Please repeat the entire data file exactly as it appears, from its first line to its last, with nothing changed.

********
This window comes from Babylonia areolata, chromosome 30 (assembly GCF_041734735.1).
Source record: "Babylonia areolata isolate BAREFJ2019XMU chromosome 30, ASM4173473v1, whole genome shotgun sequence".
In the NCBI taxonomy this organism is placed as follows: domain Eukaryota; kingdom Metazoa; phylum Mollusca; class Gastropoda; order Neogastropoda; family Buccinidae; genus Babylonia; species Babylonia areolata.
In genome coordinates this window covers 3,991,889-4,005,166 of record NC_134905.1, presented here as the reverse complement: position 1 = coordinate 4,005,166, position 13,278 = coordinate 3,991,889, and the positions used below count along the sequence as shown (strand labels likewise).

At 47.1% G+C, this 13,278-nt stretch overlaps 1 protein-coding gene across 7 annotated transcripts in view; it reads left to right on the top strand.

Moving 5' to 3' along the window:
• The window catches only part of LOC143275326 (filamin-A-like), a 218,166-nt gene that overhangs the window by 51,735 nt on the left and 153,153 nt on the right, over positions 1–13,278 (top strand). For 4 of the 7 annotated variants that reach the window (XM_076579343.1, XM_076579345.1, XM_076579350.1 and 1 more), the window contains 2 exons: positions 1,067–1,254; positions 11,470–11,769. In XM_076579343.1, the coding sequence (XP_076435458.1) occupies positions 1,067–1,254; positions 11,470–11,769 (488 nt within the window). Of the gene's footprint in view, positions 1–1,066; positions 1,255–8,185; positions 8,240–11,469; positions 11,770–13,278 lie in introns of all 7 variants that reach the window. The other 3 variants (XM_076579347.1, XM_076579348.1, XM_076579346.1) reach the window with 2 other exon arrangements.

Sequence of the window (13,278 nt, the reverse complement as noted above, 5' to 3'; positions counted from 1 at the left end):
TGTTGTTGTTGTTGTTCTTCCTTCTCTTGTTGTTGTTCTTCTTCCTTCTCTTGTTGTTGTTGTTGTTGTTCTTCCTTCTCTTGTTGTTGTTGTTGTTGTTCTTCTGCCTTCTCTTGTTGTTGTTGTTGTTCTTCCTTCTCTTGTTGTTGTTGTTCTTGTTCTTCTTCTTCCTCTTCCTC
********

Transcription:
This window comes from Babylonia areolata, chromosome 30 (assembly GCF_041734735.1).
Source record: "Babylonia areolata isolate BAREFJ2019XMU chromosome 30, ASM4173473v1, whole genome shotgun sequence".
In the NCBI taxonomy this organism is placed as follows: domain Eukaryota; kingdom Metazoa; phylum Mollusca; class Gastropoda; order Neogastropoda; family Buccinidae; genus Babylonia; species Babylonia areolata.
In genome coordinates this window covers 3,991,889-4,005,166 of record NC_134905.1, presented here as the reverse complement: position 1 = coordinate 4,005,166, position 13,278 = coordinate 3,991,889, and the positions used below count along the sequence as shown (strand labels likewise).

At 47.1% G+C, this 13,278-nt stretch overlaps 1 protein-coding gene across 7 annotated transcripts in view; it reads left to right on the top strand.

Moving 5' to 3' along the window:
• The window catches only part of LOC143275326 (filamin-A-like), a 218,166-nt gene that overhangs the window by 51,735 nt on the left and 153,153 nt on the right, over positions 1–13,278 (top strand). For 4 of the 7 annotated variants that reach the window (XM_076579343.1, XM_076579345.1, XM_076579350.1 and 1 more), the window contains 2 exons: positions 1,067–1,254; positions 11,470–11,769. In XM_076579343.1, the coding sequence (XP_076435458.1) occupies positions 1,067–1,254; positions 11,470–11,769 (488 nt within the window). Of the gene's footprint in view, positions 1–1,066; positions 1,255–8,185; positions 8,240–11,469; positions 11,770–13,278 lie in introns of all 7 variants that reach the window. The other 3 variants (XM_076579347.1, XM_076579348.1, XM_076579346.1) reach the window with 2 other exon arrangements.

Sequence of the window (13,278 nt, the reverse complement as noted above, 5' to 3'; positions counted from 1 at the left end):
TGTTGTTGTTGTTGTTCTTCCTTCTCTTGTTGTTGTTCTTCTTCCTTCTCTTGTTGTTGTTGTTGTTGTTCTTCCTTCTCTTGTTGTTGTTGTTGTTGTTCTTCTGCCTTCTCTTGTTGTTGTTGTTGTTCTTCCTTCTCTTGTTGTTGTTGTTCTTGTTCTTCTTCTTCCTCTTCCTC